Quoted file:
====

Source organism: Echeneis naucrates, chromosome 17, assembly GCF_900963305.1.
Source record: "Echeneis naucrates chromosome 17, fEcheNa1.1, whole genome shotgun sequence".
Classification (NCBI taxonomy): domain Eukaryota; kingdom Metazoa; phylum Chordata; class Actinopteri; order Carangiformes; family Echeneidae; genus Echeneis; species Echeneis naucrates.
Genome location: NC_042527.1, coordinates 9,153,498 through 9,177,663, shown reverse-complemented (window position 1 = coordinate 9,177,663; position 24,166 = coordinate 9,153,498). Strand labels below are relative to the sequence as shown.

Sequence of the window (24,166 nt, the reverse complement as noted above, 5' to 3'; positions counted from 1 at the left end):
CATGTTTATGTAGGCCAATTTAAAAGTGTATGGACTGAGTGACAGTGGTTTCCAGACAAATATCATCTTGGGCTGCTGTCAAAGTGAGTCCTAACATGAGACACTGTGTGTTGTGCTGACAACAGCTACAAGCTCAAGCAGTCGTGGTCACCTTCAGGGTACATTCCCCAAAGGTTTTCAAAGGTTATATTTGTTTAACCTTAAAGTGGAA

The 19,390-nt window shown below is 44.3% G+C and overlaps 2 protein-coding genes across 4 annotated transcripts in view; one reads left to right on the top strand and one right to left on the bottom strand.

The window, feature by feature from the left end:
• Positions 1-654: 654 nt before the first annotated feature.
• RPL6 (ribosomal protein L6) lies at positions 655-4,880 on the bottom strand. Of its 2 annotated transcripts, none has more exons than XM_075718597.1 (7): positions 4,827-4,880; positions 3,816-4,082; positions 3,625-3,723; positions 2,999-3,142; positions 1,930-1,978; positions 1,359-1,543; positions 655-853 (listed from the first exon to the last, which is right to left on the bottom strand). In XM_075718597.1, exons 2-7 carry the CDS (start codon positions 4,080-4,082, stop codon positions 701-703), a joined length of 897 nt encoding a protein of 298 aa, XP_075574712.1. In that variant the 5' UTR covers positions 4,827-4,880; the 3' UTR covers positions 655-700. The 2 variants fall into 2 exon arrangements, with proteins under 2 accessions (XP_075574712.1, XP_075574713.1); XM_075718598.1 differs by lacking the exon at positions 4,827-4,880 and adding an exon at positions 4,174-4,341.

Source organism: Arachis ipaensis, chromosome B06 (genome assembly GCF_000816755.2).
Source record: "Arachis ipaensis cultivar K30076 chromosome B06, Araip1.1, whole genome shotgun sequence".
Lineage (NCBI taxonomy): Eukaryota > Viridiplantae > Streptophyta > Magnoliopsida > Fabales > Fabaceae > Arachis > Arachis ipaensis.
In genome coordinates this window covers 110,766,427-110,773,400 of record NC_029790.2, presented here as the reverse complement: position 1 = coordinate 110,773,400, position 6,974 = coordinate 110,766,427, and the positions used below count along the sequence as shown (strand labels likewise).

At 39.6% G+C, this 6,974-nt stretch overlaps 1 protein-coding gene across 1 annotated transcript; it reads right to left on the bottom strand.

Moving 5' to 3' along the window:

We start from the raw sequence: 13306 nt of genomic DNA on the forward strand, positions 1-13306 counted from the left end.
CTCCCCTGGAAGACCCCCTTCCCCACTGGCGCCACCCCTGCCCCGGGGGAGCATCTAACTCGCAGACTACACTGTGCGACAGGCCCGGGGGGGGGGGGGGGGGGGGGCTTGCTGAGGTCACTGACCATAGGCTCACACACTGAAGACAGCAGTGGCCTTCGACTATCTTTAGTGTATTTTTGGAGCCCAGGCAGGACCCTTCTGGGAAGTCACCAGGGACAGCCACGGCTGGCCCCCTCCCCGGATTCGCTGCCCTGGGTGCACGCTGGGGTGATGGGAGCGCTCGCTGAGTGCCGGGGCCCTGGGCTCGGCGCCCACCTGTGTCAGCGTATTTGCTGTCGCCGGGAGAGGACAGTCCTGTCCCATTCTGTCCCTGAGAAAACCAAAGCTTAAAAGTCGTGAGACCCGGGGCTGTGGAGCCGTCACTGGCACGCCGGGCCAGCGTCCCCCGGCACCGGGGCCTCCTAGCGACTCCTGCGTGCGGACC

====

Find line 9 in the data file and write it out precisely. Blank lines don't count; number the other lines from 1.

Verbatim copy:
• Positions 1-654: 654 nt before the first annotated feature.